The Los Angeles Times — March 8, 1987

B.F. Goodrich’s Ad ‘Tires Out’ Tom Petty
By Patrick Goldstein
The Los Angeles Times — March 8, 1987

Is it Tom Petty or isn’t it?

That’s what pop fans have been wondering about a new B.F. Goodrich Co. tire commercial that aired briefly before it was ordered off the air by a federal judge Wednesday.

The 30-second TV ad features a vocalist who sounds remarkably like Petty, singing “Baby Has Got Something New,” a jingle celebrating one of the firm’s new tire brands.

Petty’s management got a U.S. District Court judge to issue a temporary restraining order requiring the tire company to pull its current campaign on the grounds that it represents a copyright infringement of a similar Petty song, “Mary’s New Car.”

“They are very, very much alike …in a number of ways. The words are alike. The music is alike. The tempo is alike,” Judge Spencer Letts said in granting Petty the order he sought in a $1-million lawsuit.

“I first saw the commercial during a Lakers game telecast last weekend,” said Tony Dimitriades, Petty’s manager.  “I’d already heard about the ad, but I still couldn’t believe what they’d done. It’s a total rip-off.

“They’ve used a Tom Petty sound-alike to do the song. The melody is almost identical and the voice is practically the same too. Tom’s made up his mind to try to stop these guys. It’s unconscionable for these people to try to fool the public into believing that this commercial is something that it’s not.”

Petty and his management were particularly incensed because they claim that a representative of Grey Advertising,
the firm handling the B. F. Goodrich account, approached the pop star last year seeking permission to use the same
song in an upcoming ad campaign.

“We turned them down–we told them absolutely no,” Dimitriades said. “And now they come back and do an ad we feel is based on the same song. We turned down a substantial sum of money to not be associated with B. F. Goodrich. But now they’re doing it anyway, which we feel represents an element of deception. We feel that the pop artist should have the right to draw the line as to where his voice or likeness is used for commercial purposes.”

Dorothy Greenberg, an exec at Grey Advertising, acknowledged that the firm, which represents such corporate heavyweights as Mitsubishi, had initially approached Petty’s management with a request to use “Mary’s New Car.” She also confirmed that “they didn’t want to let us use the song.” However, she said she had “just returned from vacation” and had not heard the ad and had no knowledge of any dispute over the song. Pop Eye attempted to contact other account execs at Grey, who did not return our calls.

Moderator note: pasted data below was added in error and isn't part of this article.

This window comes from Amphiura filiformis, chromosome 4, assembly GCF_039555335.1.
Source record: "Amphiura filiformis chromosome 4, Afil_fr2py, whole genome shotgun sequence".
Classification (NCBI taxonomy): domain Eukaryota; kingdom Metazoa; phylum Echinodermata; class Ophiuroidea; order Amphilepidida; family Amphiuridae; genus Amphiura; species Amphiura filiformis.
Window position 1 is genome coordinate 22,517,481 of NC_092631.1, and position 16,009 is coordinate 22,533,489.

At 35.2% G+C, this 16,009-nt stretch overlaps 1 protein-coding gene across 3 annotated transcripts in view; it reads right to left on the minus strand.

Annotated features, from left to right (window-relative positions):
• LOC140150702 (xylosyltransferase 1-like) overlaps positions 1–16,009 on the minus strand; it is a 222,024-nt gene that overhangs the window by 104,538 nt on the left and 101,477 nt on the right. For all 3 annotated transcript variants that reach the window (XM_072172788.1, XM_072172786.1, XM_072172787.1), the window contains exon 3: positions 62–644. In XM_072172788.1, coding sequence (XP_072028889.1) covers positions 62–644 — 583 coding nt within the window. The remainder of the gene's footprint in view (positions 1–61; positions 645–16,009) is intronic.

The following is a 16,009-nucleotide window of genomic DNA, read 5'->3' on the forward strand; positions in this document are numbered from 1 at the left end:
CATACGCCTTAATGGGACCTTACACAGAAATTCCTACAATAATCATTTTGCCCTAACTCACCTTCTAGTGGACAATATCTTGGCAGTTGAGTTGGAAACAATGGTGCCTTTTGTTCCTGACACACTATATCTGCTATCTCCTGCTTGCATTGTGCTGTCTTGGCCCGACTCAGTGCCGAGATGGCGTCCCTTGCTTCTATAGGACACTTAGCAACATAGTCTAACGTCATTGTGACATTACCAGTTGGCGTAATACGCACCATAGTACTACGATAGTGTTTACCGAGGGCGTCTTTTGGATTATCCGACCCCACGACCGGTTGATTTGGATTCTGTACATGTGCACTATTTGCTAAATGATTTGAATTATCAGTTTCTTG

How similar are the two songs? According to Irwin Coster, a veteran musicologist hired by Petty’s management to analyze the tunes, the songs have “similar” instrumentation, voice and lyrics. He added: “The lyrics (to the B. F. Goodrich jingle) are basically derived from Tom Petty’s song, ‘Mary’s New Car.’ The rhythmic pattern of both compositions … is basically the same.”

You be the judge. Here’s the first verse of Petty’s song:

Mary’s got a brand new car,
Mary’s got a brand new set of wheels,
And we wanna go where she goes,
we want to listen to the radio

The opening of the B. F. Goodrich ad goes:

Baby has got something new,
baby has got a brand new set of shoes,
And we wanna go where she goes,
so we’re getting Goodrich to radial

It has become increasingly popular for advertising campaigns to use pop music to help sell products. Ford’s Mercury auto division recently bought the rights to numerous old Motown songs, which they have re-recorded for use in automobile ads, while the California Raisin Advisory Board uses a new recording of “I Heard It Through the Grapevine” in its current TV ads.

However, other firms have created sound-alike versions of popular songs, apparently without requesting permission. And the Chrysler Corp., when it was unable to obtain the rights to Bruce Springsteen’s hit, “Born in the U.S.A.,” eventually crafted a “Born in America” jingle which evoked a similar mood to sell the firm’s new line of trucks.

Pop artists do often lend their names or images to corporations as part of endorsement or tour-sponsorship packages. Petty, for example, has participated in tour-sponsorship arrangements with Levi’s and Tecate Beer. But he has never endorsed a product or allowed any firms to sell products with his songs, as Michael Jackson does with Pepsi Corp.

“The artist’s copyright is one of the few things he has which has any tangible worth,” Dimitriades explained. “And we feel Tom’s been wronged here. We just don’t think that B.F. Goodrich, or any other company, should be able to get away with it.”

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